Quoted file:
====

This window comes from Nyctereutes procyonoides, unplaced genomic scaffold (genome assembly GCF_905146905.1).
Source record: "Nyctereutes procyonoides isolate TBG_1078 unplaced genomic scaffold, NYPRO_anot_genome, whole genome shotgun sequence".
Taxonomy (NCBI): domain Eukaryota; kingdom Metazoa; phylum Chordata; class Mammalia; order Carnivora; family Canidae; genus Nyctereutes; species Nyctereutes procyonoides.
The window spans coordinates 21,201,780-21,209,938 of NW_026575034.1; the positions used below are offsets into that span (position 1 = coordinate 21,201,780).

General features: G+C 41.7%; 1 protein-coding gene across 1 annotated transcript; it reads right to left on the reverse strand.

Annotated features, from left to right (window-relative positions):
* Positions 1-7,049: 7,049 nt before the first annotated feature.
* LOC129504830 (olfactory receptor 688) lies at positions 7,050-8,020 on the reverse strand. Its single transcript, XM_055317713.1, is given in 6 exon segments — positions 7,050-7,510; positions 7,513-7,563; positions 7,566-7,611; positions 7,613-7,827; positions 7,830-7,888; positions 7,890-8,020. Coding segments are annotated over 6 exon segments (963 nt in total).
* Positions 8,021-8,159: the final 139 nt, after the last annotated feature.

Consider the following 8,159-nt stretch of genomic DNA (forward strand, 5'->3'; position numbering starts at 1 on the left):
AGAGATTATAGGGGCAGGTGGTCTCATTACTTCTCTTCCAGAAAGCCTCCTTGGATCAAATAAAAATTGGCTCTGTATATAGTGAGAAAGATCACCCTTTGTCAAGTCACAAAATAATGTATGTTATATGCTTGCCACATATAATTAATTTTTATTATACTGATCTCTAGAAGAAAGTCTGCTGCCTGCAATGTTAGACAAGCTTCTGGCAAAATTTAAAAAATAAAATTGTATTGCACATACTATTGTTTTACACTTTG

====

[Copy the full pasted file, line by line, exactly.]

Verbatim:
This window comes from Nyctereutes procyonoides, unplaced genomic scaffold (genome assembly GCF_905146905.1).
Source record: "Nyctereutes procyonoides isolate TBG_1078 unplaced genomic scaffold, NYPRO_anot_genome, whole genome shotgun sequence".
Taxonomy (NCBI): domain Eukaryota; kingdom Metazoa; phylum Chordata; class Mammalia; order Carnivora; family Canidae; genus Nyctereutes; species Nyctereutes procyonoides.
The window spans coordinates 21,201,780-21,209,938 of NW_026575034.1; the positions used below are offsets into that span (position 1 = coordinate 21,201,780).

General features: G+C 41.7%; 1 protein-coding gene across 1 annotated transcript; it reads right to left on the reverse strand.

Annotated features, from left to right (window-relative positions):
* Positions 1-7,049: 7,049 nt before the first annotated feature.
* LOC129504830 (olfactory receptor 688) lies at positions 7,050-8,020 on the reverse strand. Its single transcript, XM_055317713.1, is given in 6 exon segments — positions 7,050-7,510; positions 7,513-7,563; positions 7,566-7,611; positions 7,613-7,827; positions 7,830-7,888; positions 7,890-8,020. Coding segments are annotated over 6 exon segments (963 nt in total).
* Positions 8,021-8,159: the final 139 nt, after the last annotated feature.

Consider the following 8,159-nt stretch of genomic DNA (forward strand, 5'->3'; position numbering starts at 1 on the left):
AGAGATTATAGGGGCAGGTGGTCTCATTACTTCTCTTCCAGAAAGCCTCCTTGGATCAAATAAAAATTGGCTCTGTATATAGTGAGAAAGATCACCCTTTGTCAAGTCACAAAATAATGTATGTTATATGCTTGCCACATATAATTAATTTTTATTATACTGATCTCTAGAAGAAAGTCTGCTGCCTGCAATGTTAGACAAGCTTCTGGCAAAATTTAAAAAATAAAATTGTATTGCACATACTATTGTTTTACACTTTG